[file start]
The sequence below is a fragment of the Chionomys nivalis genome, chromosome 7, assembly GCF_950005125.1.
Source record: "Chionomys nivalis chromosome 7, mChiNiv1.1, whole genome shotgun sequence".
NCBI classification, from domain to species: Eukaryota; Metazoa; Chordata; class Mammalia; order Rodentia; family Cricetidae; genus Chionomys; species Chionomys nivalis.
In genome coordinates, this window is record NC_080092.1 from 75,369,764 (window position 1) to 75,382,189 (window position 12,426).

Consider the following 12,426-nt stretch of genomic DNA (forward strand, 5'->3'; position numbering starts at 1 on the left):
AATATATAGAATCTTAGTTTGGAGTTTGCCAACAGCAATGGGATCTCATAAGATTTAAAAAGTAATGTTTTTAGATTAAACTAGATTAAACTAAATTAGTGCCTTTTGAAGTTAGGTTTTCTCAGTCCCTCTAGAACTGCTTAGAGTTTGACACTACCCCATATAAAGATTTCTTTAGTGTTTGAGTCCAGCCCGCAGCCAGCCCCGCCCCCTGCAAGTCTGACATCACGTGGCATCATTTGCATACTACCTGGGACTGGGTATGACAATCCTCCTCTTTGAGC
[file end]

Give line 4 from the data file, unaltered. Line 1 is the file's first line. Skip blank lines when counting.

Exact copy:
In genome coordinates, this window is record NC_080092.1 from 75,369,764 (window position 1) to 75,382,189 (window position 12,426).